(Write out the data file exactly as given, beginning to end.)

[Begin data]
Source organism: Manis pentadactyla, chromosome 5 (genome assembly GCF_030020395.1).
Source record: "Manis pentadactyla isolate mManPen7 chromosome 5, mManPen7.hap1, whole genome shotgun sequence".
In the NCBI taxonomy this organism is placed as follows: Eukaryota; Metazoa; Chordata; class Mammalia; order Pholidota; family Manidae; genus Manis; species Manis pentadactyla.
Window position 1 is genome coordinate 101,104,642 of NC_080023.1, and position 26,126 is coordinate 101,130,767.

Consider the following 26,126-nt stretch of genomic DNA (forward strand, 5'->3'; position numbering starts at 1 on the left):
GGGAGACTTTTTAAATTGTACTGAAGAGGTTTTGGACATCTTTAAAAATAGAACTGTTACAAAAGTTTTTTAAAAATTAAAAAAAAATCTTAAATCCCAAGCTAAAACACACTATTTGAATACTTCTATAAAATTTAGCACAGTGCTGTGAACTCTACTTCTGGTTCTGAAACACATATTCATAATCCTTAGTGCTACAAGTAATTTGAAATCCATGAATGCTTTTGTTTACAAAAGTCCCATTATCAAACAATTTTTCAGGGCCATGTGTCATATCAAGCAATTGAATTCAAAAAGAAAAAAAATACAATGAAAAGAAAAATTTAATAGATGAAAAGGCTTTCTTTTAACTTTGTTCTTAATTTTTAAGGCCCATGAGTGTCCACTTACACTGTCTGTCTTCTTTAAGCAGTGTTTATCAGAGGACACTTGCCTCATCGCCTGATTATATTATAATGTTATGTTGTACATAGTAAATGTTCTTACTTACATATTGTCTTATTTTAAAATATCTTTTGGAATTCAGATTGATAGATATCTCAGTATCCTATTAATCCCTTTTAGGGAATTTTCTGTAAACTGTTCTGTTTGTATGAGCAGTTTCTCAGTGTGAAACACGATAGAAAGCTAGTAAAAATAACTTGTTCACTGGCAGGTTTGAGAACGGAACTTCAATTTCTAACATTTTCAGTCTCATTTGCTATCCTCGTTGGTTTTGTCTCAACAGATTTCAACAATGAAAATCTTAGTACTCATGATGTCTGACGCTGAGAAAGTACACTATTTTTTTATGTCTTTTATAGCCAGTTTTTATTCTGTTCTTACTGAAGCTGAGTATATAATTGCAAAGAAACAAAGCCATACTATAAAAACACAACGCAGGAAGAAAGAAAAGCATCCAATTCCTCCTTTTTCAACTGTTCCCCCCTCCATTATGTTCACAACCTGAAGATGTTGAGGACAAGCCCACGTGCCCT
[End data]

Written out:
Source organism: Manis pentadactyla, chromosome 5 (genome assembly GCF_030020395.1).
Source record: "Manis pentadactyla isolate mManPen7 chromosome 5, mManPen7.hap1, whole genome shotgun sequence".
In the NCBI taxonomy this organism is placed as follows: Eukaryota; Metazoa; Chordata; class Mammalia; order Pholidota; family Manidae; genus Manis; species Manis pentadactyla.
Window position 1 is genome coordinate 101,104,642 of NC_080023.1, and position 26,126 is coordinate 101,130,767.

Consider the following 26,126-nt stretch of genomic DNA (forward strand, 5'->3'; position numbering starts at 1 on the left):
GGGAGACTTTTTAAATTGTACTGAAGAGGTTTTGGACATCTTTAAAAATAGAACTGTTACAAAAGTTTTTTAAAAATTAAAAAAAAATCTTAAATCCCAAGCTAAAACACACTATTTGAATACTTCTATAAAATTTAGCACAGTGCTGTGAACTCTACTTCTGGTTCTGAAACACATATTCATAATCCTTAGTGCTACAAGTAATTTGAAATCCATGAATGCTTTTGTTTACAAAAGTCCCATTATCAAACAATTTTTCAGGGCCATGTGTCATATCAAGCAATTGAATTCAAAAAGAAAAAAAATACAATGAAAAGAAAAATTTAATAGATGAAAAGGCTTTCTTTTAACTTTGTTCTTAATTTTTAAGGCCCATGAGTGTCCACTTACACTGTCTGTCTTCTTTAAGCAGTGTTTATCAGAGGACACTTGCCTCATCGCCTGATTATATTATAATGTTATGTTGTACATAGTAAATGTTCTTACTTACATATTGTCTTATTTTAAAATATCTTTTGGAATTCAGATTGATAGATATCTCAGTATCCTATTAATCCCTTTTAGGGAATTTTCTGTAAACTGTTCTGTTTGTATGAGCAGTTTCTCAGTGTGAAACACGATAGAAAGCTAGTAAAAATAACTTGTTCACTGGCAGGTTTGAGAACGGAACTTCAATTTCTAACATTTTCAGTCTCATTTGCTATCCTCGTTGGTTTTGTCTCAACAGATTTCAACAATGAAAATCTTAGTACTCATGATGTCTGACGCTGAGAAAGTACACTATTTTTTTATGTCTTTTATAGCCAGTTTTTATTCTGTTCTTACTGAAGCTGAGTATATAATTGCAAAGAAACAAAGCCATACTATAAAAACACAACGCAGGAAGAAAGAAAAGCATCCAATTCCTCCTTTTTCAACTGTTCCCCCCTCCATTATGTTCACAACCTGAAGATGTTGAGGACAAGCCCACGTGCCCT